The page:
Relapse to opioid use is common after rapid opioid withdrawal. As a result, short-term tapers of opioid agonist/partial agonist medications, such as methadone and buprenorphine/naloxone, are no longer recommended by recent clinical care guidelines for the management of opioid use disorder. Nonetheless, rapid tapers are still commonplace in medically supervised withdrawal settings.
We report a case of an individual with opioid use disorder who was prescribed a rapid buprenorphine/naloxone taper in a medically supervised withdrawal facility and who had a subsequent opioid overdose and death after discharge.
The fatal outcome in this case study underscores the potential severe harms associated with use of rapid tapers. Given the increased overdose risk, tapers should be avoided and continuing care strategies, such as maintenance pharmacotherapy, should be initiated in medically supervised withdrawal settings.
British Columbia Centre on Substance Use, British Columbia Centre for Excellence in HIV/AIDS, St. Paul's Hospital, Vancouver, BC, Canada (DCC, JK, EW, NF); Department of Family Medicine, University of British Columbia, St. Paul's Hospital, Vancouver, BC, Canada (DCC); School of Medicine, University College Dublin, Belfied, Dublin, Ireland (JK); and Department of Medicine, University of British Columbia, St. Paul's Hospital, Vancouver, BC, Canada (EW, NF).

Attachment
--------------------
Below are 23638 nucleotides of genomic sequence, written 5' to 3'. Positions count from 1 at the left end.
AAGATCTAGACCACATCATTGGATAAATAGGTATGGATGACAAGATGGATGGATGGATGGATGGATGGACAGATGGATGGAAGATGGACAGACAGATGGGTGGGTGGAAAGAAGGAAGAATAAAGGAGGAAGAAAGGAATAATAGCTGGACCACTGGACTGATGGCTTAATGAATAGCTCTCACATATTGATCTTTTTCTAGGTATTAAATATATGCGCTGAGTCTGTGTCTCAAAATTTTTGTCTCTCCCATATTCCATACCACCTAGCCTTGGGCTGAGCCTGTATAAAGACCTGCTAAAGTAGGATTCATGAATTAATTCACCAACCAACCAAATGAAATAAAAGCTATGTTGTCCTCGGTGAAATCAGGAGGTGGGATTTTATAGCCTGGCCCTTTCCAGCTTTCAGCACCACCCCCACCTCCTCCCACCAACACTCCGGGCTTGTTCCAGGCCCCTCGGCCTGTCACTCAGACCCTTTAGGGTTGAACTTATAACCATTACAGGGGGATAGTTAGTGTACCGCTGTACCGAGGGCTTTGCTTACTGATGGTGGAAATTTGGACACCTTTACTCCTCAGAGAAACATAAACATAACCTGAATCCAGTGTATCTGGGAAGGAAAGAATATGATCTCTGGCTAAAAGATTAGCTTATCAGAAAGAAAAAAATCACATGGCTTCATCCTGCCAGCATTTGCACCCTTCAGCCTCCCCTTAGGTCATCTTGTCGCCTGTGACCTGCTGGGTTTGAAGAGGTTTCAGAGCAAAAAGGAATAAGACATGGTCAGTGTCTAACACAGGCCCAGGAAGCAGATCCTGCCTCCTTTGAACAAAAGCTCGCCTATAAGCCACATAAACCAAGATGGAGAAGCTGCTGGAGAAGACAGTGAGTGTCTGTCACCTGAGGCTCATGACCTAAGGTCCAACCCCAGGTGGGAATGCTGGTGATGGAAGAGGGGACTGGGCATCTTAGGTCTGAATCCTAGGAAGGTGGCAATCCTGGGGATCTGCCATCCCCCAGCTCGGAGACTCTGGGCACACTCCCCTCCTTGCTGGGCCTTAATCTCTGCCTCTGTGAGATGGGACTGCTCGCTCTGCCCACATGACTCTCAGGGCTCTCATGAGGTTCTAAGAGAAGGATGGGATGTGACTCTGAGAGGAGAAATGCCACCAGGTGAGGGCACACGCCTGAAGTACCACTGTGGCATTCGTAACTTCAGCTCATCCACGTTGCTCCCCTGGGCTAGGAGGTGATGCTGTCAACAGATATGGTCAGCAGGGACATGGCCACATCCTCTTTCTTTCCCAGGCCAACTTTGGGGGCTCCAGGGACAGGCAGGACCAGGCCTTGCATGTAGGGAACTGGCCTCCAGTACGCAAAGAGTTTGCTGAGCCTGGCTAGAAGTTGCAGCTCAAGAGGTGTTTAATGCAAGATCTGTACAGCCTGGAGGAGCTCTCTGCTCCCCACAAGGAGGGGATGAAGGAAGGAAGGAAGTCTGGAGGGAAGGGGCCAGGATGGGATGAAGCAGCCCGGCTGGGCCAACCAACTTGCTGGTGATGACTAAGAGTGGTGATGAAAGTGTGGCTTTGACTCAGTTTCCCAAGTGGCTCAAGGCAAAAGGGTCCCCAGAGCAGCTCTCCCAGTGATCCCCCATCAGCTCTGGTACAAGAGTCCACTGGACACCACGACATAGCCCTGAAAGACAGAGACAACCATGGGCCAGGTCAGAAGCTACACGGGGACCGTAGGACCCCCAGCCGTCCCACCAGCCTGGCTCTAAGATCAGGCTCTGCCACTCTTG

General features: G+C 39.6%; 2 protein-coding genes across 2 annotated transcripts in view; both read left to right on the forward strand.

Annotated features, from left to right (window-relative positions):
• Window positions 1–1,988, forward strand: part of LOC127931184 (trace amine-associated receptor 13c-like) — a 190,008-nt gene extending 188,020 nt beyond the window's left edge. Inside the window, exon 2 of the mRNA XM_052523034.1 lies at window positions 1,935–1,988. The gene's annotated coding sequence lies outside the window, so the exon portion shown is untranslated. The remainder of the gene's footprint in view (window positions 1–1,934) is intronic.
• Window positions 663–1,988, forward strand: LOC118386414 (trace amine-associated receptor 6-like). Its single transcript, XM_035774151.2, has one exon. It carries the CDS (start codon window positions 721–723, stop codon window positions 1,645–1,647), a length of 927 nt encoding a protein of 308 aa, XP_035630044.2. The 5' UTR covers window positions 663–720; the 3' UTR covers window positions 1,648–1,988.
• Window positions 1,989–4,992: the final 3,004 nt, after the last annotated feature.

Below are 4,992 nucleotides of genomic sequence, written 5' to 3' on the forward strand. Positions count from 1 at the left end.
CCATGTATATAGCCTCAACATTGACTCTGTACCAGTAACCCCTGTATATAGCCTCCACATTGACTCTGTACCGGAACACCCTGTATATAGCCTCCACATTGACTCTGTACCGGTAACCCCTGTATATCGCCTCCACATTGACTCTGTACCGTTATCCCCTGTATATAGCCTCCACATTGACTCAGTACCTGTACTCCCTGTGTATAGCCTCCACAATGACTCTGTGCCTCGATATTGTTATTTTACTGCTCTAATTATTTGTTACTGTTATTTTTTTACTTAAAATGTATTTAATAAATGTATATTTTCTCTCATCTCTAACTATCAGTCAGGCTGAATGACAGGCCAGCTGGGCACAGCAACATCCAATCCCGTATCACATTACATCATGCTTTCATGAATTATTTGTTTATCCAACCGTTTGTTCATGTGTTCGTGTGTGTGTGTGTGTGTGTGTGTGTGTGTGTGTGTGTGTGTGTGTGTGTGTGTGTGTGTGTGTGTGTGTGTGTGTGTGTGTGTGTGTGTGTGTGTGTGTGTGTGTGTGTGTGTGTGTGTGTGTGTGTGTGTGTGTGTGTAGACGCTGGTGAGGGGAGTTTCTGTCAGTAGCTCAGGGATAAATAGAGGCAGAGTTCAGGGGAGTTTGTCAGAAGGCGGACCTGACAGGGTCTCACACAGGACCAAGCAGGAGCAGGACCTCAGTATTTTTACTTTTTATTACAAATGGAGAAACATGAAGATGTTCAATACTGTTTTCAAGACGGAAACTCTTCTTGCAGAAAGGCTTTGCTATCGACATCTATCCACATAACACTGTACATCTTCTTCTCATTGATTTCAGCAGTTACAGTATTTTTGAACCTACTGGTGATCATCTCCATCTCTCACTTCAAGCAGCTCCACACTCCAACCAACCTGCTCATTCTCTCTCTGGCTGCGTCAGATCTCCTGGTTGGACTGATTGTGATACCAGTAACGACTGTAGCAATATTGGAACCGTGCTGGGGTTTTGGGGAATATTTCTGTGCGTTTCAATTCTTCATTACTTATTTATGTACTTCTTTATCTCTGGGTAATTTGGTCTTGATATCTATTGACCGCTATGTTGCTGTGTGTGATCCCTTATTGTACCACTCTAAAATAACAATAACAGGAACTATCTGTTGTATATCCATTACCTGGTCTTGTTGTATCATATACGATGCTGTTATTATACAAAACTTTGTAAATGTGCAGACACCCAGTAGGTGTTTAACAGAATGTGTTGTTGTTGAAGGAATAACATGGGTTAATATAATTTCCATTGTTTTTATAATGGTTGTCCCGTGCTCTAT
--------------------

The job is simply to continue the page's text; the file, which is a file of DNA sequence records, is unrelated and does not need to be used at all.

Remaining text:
Send correspondence to Nadia Fairbairn, MD, Department of Medicine, University of British Columbia, St. Paul's Hospital, 608-1081 Burrard Street, Vancouver, BC, V6Z 1Y6, Canada. E-mail: firstname.lastname@example.org.
Received 17 April, 2017
Accepted 29 August, 2017
Author contributions: Dr Wood provided the case. Dr Chang conducted the literature review and wrote the first draft of the manuscript. Drs Fairbairn and Klimas supervised, consulted, and supported the subsequent drafts of the manuscript. All authors contributed to, and have approved, the final draft of manuscript for submission.
Funding: The study was supported by the US National Institutes of Health (R25DA037756).
Conflicts of interest: This research was undertaken, in part, thanks to funding from the Canada Research Chairs program, through a Tier 1 Canada Research Chair in Inner City Medicine, which supports Dr Evan Wood. The ELEVATE: Irish Research Council International Career Development Fellowship, co-funded by Marie Cure Actions (ELEVATEPD/2014/6); and the European Commission grant (701698), supported Dr Jan Klimas. Dr Nadia Fairbairn is supported by a Scholar award from the Michael Smith Foundation for Health Research/St. Paul's Foundation, a Canada Addiction Medicine Research Fellowship (US National Institute on Drug Abuse, R25-DA037756), and the Research in Addiction Medicine Scholars Program (US National Institute on Drug Abuse, R25DA033211). The authors declare no conflicts of interest and the funding organization had no role in the design and conduct of the study; preparation, review, or approval of the manuscript; and decision to submit the manuscript for publication.